Before officially starting work, Hart went out to Montana with his college buddies to snow ski and relax before they all started their new jobs.

“When I got back from Montana after two weeks of relaxation and fun,” Hart said. “I went by my parent’s house and they said that some guy by the name of Frank Stork called me from Jefferson City about a job.

At that time, Stork was the CEO of AMEC. He worked for the association for almost 35 years and he was one of the top leaders in the electric co-op program and the country.

“[Stork] had built up a really strong statewide association,” Hart said. “They wanted to talk to me about an entry-level position for Statewide Administrative Assistant. I’d be working on the 4-H programs, FFA, Youth Tour to Washington D.C., Director and Management Training, Safety Training for our employees and then if I had time, they wanted to see if I’d be interested in lobbying at the state capitol.”

Hart told Stork that he had already accepted a position and they offered him $750 a year more than JCPenney. Hart took the job and started in January 1977.

“I worked there for ten years on all of those programs,” Hart said. “I started another level of cooperative education. I was working under Stork, who’s one of the top co-op pioneers in the country. I learned about not only the local co-op problems that they worked on at my local co-op, but I was learning about the fights that co-ops had with other entities through existence and access to funding. Not only at the state level, but the federal level.”

Stork was chairman of the National Rural Electric Cooperative Association and Legislative Committee and all of the federal policy was through the committee. Hart said that just by working side by side with Stork, he learned all of it.

“We were involved with some legislative fights in the state capitol at the time,” Hart said. “Some of it was related to service territory on who is going to serve in different areas of the state and what happens when the electric co-op service area gets annexed by the city – does the co-op continue to be able to serve that area or do they lose their investment? Does it become a stranded investment and therefore the rest of the co-op members have to have rate increases to pay for the investment they lost? It was a very important issue.”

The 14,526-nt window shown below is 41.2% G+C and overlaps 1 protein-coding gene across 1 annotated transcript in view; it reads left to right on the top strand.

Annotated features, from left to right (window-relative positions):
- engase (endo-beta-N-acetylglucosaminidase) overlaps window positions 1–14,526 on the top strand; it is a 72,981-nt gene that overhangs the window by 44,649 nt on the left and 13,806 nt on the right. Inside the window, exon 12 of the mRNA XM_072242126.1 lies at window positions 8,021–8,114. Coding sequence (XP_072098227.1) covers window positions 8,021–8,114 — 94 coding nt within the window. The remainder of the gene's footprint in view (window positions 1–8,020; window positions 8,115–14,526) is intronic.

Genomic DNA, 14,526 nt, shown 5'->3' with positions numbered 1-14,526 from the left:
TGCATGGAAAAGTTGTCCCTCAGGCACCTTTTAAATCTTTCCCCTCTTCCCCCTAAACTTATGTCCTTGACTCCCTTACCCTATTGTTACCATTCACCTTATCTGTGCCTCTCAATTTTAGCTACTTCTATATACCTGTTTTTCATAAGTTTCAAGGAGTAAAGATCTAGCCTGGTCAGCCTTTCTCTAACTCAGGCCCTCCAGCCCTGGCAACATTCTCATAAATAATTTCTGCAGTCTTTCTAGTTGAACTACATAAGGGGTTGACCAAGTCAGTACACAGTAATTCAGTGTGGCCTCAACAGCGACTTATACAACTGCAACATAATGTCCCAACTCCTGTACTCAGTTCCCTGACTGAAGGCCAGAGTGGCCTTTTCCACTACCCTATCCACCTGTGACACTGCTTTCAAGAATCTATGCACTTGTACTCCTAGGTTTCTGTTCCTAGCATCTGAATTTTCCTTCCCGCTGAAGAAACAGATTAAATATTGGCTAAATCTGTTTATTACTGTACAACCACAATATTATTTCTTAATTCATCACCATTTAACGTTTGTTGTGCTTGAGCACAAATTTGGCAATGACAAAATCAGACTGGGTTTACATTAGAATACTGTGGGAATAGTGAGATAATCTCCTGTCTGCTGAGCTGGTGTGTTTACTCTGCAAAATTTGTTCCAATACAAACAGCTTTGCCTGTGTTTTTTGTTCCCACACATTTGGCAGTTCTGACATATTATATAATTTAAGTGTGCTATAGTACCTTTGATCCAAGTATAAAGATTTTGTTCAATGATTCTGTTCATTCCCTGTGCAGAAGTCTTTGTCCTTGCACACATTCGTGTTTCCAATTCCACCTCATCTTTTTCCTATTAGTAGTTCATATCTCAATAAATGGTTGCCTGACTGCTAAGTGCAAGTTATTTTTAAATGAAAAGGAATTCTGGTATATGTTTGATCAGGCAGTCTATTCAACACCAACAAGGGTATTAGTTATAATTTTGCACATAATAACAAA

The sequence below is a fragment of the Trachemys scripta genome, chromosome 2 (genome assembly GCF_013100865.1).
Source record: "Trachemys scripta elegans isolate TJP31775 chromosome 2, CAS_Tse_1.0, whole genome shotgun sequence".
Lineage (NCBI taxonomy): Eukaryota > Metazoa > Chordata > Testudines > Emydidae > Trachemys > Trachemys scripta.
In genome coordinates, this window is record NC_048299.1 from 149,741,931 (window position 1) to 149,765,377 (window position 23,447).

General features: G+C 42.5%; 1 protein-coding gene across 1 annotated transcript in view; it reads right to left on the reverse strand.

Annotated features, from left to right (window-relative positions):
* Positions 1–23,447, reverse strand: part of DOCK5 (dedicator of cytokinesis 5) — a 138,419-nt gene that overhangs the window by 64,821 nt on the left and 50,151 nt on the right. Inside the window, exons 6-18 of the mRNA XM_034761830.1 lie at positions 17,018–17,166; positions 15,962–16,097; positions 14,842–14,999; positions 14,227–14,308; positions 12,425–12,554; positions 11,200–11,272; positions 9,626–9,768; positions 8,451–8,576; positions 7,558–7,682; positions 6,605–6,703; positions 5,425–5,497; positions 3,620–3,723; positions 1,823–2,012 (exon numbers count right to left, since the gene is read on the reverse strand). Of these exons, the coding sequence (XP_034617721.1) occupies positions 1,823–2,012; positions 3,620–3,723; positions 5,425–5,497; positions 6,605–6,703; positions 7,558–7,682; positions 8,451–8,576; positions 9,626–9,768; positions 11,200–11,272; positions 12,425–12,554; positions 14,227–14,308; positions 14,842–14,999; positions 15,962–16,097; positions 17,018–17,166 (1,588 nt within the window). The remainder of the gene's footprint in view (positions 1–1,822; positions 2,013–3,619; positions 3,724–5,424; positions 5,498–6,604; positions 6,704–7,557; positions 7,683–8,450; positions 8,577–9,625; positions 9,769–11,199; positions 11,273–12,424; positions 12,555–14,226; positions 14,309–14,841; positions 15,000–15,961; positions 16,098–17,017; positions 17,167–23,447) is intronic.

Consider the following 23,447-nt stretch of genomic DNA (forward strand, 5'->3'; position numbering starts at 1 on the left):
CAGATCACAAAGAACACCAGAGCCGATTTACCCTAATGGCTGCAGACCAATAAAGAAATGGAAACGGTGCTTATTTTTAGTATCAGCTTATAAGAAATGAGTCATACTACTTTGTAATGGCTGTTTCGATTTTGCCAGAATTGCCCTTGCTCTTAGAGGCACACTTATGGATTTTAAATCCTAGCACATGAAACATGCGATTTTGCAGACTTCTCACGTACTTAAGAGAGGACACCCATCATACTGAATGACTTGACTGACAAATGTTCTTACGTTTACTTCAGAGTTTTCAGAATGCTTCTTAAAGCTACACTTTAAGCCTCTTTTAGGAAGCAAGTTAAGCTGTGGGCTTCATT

Hart did that for ten years and during that time got married and started raising a family with two boys.

“I found that because the job I had took so many hours out of the day,” Hart said. “When I’d leave in the morning my kids had not gotten out of bed yet and when I came home at night they were back in bed. I missed their whole day. As I looked at that, I decided that I didn’t want to miss my sons growing up.”

Hart found an opening at his local co-op for director of economic development. He talked to the people at his co-op that he knew about the position and decided that it was something he was interested in.

“If I took that job and moved back home,” Hart said. “Then my sons would grow up with their great-grandparents and grandparents on my side of the family and my wife’s side of the family. I left a really good position in Jefferson City to go back home.”

Hart did economic development for about 14 years.

“It was a very gratifying position because I was helping communities either develop industrial parks, market their community for commercial and job growth or even helping communities with tourism or infrastructure development,” Hart said. “I actually helped one community get state funding for their first sewer plant ever. When you get things like that done where you know, the health of the community is going to be better, because now they have a sewer plant, it makes you feel really good.”

Hart said he enjoyed those years and during his time he was able to attract some businesses to the community and create more jobs.

After a while, Hart tried to do something completely different from Electric Cooperative. He went to work for a cable company negotiating franchises and then worked for the city as the Assistant City Manager. He didn’t take a liking to either of the positions.